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CDR JOHN P WEI, USN MC MD 4th Medical Battallion, 4th MLG BSRF-12

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Presentation on theme: "CDR JOHN P WEI, USN MC MD 4th Medical Battallion, 4th MLG BSRF-12"— Presentation transcript:

1 CDR JOHN P WEI, USN MC MD 4th Medical Battallion, 4th MLG BSRF-12
CHEST TRAUMA CDR JOHN P WEI, USN MC MD 4th Medical Battallion, 4th MLG BSRF-12

2 CHEST TRAUMA Blunt versus penetrating trauma
Injury dependent on mechanism Motor vehicle accident Fall from height Physical assault Explosive blast Gunshot wound Stab wound

3 CHEST TRAUMA Blunt force injuries from assault or fall from height
Bony fractures Lung injuries Cardiac contusion

4 CHEST TRAUMA Acceleration : Deceleration Injuries

5 CHEST TRAUMA Penetrating injuries: Gunshot wounds Stabbing wounds

6 CHEST TRAUMA Improved field diagnosis and treatment of life threatening conditions Rapid evacuation to higher level of care High risk of death despite acute intervention Need for prompt diagnosis and treatment

7 CHEST TRAUMA Chest wall and ribs Lungs and pleura
Great and thoracic vessels Heart and mediastinal structures Diaphragm

8 CHEST TRAUMA Common Injuries Rib fractures Sternal fractures
Open or Closed Pneumothorax - unilateral / bilateral Hemothorax Hemopneumothorax

9 CHEST TRAUMA Clinical consequences associated with:
Mechanism of injury Location of injury Associated injuries Co-morbidities

10 CHEST TRAUMA Blunt injuries managed non-operatively
Management of airway / oxygenation Analgesia Intubation and ventilator support if needed Chest tubes if needed for pneumothorax or hemothorax

Mechanism due to knife or gunshot Type of bullet

12 CHEST TRAUMA INITIAL MANAGEMENT Airway, Breathing, Circulation
PRIMARY SURVEY Identify & treat immediately life threatening conditions

13 CHEST TRAUMA Early intervention directed toward diagnosing and treating: Tension pneumothorax Massive hemothorax Open pneumothorax Cardiac tamponade Flail chest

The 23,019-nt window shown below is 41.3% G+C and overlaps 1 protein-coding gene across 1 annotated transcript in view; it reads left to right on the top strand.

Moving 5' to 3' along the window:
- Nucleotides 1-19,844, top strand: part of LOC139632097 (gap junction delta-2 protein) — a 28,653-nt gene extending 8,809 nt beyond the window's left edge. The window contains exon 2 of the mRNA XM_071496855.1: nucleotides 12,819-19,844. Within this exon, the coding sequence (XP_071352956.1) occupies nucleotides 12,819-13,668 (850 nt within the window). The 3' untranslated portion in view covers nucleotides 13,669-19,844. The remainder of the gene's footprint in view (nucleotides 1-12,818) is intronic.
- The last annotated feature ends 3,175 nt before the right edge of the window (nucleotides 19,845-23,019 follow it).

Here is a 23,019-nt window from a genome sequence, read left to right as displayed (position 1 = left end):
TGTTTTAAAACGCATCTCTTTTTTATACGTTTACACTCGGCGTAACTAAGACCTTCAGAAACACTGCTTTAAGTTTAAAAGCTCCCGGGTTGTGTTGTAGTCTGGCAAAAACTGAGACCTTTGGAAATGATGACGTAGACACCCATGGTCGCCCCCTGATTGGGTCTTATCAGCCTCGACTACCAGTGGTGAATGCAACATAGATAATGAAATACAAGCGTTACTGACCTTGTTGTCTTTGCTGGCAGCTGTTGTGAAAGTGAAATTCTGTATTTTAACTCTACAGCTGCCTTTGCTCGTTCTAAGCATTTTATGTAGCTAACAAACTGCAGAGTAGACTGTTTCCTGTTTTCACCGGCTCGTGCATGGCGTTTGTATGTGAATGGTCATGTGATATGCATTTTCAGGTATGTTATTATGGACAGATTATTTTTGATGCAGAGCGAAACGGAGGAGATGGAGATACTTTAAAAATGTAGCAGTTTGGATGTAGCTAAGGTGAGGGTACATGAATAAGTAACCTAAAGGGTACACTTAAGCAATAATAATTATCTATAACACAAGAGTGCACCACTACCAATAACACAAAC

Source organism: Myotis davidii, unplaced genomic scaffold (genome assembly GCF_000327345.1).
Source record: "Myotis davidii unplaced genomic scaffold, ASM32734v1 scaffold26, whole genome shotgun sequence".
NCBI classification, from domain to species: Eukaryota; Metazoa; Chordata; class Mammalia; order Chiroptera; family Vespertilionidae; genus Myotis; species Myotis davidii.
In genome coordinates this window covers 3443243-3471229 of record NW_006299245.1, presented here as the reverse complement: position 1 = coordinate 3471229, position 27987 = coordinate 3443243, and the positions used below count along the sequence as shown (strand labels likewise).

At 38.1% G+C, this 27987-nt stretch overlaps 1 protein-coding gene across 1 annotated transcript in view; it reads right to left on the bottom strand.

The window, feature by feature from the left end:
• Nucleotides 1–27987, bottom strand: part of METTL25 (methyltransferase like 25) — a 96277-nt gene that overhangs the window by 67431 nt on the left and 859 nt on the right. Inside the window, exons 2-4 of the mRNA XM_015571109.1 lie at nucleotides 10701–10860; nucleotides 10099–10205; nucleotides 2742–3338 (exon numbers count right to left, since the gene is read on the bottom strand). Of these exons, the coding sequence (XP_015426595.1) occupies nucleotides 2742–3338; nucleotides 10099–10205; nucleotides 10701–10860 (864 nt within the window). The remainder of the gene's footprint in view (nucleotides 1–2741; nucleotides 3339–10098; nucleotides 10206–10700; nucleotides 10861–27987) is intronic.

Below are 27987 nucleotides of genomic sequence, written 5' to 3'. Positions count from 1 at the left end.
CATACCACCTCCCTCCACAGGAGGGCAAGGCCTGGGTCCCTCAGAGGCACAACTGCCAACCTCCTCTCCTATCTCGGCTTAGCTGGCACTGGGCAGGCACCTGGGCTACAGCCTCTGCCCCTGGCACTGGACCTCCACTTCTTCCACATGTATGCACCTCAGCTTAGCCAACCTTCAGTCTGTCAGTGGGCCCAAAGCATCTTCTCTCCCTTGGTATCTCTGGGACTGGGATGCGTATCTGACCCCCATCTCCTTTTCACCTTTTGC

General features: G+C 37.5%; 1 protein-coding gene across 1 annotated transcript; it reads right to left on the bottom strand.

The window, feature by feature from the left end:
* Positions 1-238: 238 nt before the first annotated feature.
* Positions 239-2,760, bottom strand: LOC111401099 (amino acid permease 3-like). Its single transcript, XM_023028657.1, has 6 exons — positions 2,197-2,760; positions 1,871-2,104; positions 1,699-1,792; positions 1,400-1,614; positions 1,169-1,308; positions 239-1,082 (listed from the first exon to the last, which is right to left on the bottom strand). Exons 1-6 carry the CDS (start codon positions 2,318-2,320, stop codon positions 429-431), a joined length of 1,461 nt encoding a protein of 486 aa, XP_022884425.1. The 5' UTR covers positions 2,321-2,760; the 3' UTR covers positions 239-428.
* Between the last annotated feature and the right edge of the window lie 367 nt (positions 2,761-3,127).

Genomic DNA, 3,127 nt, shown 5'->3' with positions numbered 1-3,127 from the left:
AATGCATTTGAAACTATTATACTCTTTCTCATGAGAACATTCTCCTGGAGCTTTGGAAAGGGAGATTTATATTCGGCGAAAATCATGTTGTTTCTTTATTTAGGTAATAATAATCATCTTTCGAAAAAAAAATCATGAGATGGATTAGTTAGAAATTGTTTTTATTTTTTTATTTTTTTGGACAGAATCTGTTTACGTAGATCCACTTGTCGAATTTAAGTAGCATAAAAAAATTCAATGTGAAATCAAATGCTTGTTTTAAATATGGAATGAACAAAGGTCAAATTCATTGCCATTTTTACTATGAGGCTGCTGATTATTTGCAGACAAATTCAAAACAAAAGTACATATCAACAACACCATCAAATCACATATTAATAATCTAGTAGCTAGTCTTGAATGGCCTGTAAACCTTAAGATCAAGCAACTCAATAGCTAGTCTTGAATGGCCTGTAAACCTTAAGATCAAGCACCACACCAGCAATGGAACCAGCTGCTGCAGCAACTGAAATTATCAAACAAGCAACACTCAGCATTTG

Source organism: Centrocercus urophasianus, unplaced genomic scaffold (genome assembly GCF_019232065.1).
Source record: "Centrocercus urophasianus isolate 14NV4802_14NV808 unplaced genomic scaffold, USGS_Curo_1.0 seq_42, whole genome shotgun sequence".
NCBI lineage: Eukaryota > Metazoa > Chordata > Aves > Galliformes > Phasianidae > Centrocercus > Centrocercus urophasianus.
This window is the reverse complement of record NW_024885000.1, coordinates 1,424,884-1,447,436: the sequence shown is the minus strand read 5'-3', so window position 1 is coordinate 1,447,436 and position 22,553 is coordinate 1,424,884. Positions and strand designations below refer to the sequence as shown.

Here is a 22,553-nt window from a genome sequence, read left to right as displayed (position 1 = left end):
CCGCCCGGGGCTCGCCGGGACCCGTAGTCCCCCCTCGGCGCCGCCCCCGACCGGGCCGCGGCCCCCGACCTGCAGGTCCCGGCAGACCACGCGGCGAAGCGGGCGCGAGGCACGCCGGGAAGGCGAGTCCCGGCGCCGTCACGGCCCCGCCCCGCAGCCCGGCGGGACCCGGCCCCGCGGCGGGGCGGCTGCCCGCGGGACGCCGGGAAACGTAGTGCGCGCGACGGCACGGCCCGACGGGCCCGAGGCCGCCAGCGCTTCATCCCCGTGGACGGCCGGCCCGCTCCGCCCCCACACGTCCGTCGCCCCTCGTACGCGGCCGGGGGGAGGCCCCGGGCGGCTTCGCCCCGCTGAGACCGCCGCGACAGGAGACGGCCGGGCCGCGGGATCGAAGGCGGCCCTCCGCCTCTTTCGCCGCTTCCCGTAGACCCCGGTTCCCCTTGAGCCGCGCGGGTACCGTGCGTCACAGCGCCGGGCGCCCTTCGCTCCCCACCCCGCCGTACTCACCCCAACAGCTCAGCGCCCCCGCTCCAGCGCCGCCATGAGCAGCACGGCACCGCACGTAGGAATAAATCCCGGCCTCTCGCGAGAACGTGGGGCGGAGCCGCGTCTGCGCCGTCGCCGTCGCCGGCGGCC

14 CHEST TRAUMA RADIOLOGIC TESTS Chest X-ray, usually portable
Abdominal KUB and FAST Ultrasound Exam CAT scan, and CT Angiogram if needed

15 CHEST TRAUMA Rib Fractures Physical Diagnosis: Deformity
Localized pain Crepitus Treatment: Analgesia (PCA) Pulmonary toilet Observe for pneumothorax

16 CHEST TRAUMA FLAIL CHEST Segment of chest wall that does not have
continuity with rest of thoracic cage Usually 2 fractures per rib in at least 2 ribs Segment does not contribute to lung expansion Disrupts normal pulmonary mechanics Accompanied by pulmonary contusion in 50% of patients

17 CHEST TRAUMA Flail Chest Diagnosis: Paradoxical chest wall movement
Poor air movement Hypoxia Therapy: Pain control Pulmonary & physical therapy Intubation and ventilator support if needed Fluid restriction if possible

18 CHEST TRAUMA Pneumothorax or Hemothorax
most treated with simple tube thoracostomy

19 CHEST TRAUMA Decompression of Tension Pneumothorax large bore needle
2nd intercostal space midclavicular line Chest tube as definitive treatment

20 PULMONARY CONTUSION Common with blunt trauma